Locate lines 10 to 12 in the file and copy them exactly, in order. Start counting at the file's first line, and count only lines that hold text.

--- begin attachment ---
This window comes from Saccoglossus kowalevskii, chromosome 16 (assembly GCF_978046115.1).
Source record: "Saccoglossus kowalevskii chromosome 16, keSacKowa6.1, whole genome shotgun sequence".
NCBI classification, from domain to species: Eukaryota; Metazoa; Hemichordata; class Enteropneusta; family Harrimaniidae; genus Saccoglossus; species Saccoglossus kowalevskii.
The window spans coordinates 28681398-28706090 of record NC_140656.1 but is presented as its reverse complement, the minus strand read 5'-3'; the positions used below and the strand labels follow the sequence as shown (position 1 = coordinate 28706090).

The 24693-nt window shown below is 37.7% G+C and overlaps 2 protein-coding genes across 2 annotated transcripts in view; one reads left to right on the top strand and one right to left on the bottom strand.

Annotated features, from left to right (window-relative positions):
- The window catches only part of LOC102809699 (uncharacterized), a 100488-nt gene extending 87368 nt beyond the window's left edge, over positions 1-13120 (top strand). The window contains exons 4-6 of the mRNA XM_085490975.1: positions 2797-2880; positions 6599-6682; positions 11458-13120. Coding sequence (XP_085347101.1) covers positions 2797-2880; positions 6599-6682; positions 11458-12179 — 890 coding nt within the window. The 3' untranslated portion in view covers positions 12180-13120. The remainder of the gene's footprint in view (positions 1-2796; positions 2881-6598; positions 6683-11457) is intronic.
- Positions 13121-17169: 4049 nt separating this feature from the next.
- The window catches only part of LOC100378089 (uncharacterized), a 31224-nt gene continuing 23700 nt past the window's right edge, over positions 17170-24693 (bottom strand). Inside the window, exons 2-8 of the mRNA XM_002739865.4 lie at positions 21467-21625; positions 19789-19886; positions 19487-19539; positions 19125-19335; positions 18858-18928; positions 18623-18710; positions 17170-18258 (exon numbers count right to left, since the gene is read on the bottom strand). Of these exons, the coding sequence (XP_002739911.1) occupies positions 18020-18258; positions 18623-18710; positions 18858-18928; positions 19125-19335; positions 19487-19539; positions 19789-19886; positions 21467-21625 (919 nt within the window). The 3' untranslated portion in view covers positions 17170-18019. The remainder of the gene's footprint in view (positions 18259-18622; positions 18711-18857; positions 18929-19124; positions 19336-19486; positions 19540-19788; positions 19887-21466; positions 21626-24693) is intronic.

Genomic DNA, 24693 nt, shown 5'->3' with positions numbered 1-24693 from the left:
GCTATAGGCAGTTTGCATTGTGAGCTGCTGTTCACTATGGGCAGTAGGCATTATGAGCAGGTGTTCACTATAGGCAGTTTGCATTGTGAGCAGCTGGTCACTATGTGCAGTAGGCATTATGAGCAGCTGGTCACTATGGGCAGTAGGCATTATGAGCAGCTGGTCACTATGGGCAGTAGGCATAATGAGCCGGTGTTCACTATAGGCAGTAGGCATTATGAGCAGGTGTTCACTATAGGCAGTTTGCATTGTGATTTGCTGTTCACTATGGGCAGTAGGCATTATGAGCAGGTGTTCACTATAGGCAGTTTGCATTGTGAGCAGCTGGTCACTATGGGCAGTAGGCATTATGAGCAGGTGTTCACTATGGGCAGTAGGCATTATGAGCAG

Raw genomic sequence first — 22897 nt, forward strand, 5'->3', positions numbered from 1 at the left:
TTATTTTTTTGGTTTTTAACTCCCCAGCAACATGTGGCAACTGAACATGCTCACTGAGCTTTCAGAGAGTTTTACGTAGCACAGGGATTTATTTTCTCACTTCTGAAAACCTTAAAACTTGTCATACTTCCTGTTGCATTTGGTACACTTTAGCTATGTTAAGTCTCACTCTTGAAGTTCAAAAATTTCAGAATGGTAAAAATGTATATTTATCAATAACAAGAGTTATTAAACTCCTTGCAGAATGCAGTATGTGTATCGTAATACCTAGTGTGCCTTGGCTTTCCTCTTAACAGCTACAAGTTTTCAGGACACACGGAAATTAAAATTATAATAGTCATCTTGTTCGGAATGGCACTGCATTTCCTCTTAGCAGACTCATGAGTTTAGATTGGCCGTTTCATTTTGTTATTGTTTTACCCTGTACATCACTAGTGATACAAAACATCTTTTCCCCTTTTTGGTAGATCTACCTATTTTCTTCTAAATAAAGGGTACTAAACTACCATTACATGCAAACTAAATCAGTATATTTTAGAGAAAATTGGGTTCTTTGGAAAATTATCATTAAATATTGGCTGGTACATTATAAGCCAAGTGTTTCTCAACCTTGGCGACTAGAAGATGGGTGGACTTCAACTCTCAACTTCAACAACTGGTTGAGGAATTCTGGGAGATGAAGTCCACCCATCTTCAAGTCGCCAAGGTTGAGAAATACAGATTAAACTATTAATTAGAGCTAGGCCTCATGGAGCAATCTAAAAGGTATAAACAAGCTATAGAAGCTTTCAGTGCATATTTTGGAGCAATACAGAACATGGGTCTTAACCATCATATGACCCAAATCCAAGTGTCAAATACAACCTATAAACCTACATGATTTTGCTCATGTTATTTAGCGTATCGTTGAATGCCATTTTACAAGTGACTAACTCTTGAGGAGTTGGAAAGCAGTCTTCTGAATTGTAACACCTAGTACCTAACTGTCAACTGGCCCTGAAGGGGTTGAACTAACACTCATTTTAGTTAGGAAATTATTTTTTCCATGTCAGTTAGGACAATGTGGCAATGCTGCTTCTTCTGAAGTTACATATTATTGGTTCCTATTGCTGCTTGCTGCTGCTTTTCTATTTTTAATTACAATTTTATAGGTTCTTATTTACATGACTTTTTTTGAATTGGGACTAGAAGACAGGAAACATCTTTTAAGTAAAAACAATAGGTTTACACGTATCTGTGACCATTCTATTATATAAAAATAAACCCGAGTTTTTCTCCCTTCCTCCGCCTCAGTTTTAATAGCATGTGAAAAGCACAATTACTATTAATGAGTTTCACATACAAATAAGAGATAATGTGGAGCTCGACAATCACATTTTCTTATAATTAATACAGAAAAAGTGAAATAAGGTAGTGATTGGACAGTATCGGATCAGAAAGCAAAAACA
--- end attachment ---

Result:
Genomic DNA, 24693 nt, shown 5'->3' with positions numbered 1-24693 from the left:
GCTATAGGCAGTTTGCATTGTGAGCTGCTGTTCACTATGGGCAGTAGGCATTATGAGCAGGTGTTCACTATAGGCAGTTTGCATTGTGAGCAGCTGGTCACTATGTGCAGTAGGCATTATGAGCAGCTGGTCACTATGGGCAGTAGGCATTATGAGCAGCTGGTCACTATGGGCAGTAGGCATAATGAGCCGGTGTTCACTATAGGCAGTAGGCATTATGAGCAGGTGTTCACTATAGGCAGTTTGCATTGTGATTTGCTGTTCACTATGGGCAGTAGGCATTATGAGCAGGTGTTCACTATAGGCAGTTTGCATTGTGAGCAGCTGGTCACTATGGGCAGTAGGCATTATGAGCAGGTGTTCACTATGGGCAGTAGGCATTATGAGCAG

Raw genomic sequence first — 22897 nt, forward strand, 5'->3', positions numbered from 1 at the left: